Dr. Garrison-Wade, I just want to also take the time to personally thank you for making this class pleasant, interesting, and thought-provoking. This was the second online class that I have participated in and I liked it much better than the first one. With the online classes, I have missed the face to face discussions that happen when sitting in a classroom environment, but I will say that the threaded discussions were good. I also liked the text selections...easy to read and also interesting. Again, thank you...just like we have been reading...the leader can make or break any program. You have made it positive!
This course has been, by far, the most fascinating of the final three required for my Masters Degree after the administrator licensing program. I take with me a deepened awareness of the various models special education services can take on, how as a special educator teammate and administrator I can contribute to building the vision of inclusion for students, and how I contribute to fostering a culture that invites these students and their families into its mix. Special education is my passion, and always has been; however, this course has provided more fuel to my fire for continuing to strive for what should be in order for special education students to be successful to the greatest extent possible.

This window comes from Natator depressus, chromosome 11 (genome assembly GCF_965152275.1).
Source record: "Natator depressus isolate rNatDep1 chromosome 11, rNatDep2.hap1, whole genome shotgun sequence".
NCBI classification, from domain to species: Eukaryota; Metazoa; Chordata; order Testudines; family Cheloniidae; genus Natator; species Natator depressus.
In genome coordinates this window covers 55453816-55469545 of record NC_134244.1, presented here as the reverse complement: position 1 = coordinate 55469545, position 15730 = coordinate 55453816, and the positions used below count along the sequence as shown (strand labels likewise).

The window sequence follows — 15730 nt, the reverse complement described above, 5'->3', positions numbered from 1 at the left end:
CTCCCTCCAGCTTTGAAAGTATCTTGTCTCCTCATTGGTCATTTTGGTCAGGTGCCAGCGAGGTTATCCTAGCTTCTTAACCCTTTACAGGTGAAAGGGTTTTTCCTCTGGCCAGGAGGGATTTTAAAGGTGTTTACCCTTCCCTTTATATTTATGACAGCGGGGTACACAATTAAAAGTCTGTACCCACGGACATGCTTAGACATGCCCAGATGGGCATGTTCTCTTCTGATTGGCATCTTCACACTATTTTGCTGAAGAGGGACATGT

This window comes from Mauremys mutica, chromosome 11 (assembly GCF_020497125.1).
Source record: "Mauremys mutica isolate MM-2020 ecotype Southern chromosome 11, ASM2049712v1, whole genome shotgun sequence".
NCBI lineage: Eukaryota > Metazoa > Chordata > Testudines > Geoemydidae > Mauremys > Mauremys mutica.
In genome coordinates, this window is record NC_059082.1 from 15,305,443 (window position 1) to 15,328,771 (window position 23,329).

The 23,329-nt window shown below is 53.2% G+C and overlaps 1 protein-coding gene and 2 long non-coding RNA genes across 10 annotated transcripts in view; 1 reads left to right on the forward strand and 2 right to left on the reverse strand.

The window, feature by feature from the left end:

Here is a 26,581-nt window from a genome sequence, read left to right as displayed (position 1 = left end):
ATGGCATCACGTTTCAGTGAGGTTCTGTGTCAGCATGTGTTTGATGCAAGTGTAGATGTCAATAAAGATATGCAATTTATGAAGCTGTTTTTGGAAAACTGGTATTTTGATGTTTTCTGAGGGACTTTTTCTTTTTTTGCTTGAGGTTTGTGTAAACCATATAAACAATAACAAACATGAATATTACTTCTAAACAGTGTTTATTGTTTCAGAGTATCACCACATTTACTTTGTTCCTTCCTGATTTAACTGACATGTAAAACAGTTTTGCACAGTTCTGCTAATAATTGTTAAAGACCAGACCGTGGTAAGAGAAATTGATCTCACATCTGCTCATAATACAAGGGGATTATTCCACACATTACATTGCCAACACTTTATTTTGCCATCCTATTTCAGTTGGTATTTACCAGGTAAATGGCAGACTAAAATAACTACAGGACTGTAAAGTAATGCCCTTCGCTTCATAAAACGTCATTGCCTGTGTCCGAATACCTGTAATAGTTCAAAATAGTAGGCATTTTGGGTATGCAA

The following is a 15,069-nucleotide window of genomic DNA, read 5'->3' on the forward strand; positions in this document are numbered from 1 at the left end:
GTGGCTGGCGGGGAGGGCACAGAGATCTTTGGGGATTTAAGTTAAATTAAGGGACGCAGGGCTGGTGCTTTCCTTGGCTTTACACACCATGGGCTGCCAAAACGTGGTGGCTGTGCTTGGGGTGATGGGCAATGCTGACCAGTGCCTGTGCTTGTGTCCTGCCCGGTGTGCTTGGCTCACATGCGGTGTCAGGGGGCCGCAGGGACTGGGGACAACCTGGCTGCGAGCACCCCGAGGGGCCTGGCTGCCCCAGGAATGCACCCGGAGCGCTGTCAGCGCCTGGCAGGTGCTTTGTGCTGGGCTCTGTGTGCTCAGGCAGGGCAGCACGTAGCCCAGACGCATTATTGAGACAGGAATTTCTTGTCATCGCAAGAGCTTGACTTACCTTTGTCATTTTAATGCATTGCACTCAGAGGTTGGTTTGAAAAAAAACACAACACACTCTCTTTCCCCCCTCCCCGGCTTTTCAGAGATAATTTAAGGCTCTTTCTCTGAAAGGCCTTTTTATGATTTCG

Classes I Teach at the University of Colorado Denver
- Principal/Administrator Licensing I;EDUC 5751
- Principal/administrator Licensing II; EDUC 5752
- Principal/Administrator Licensing III; EDUC 5753
- Principal/Administrator Licensing IV; EDUC 5754
- Special Education Seminar for Principals; EDUC 5400-OL1
- Leadership Capacity Lab; EDLI 7600
My Research Interests
- Accountability systems to improve public education
- Equity issues
- Inclusive leadership
- Recruiting and retention of African-American teachers (secondary and postsecondary institutions)
- Students with disabilities
- Inclusive education
I enjoy traveling all over the world, because it allows me to observe and experience other cultures. I believe that there are just some things that you just can't read about, you have to experience it. But when I can't travel, I enjoy losing myself in a good book.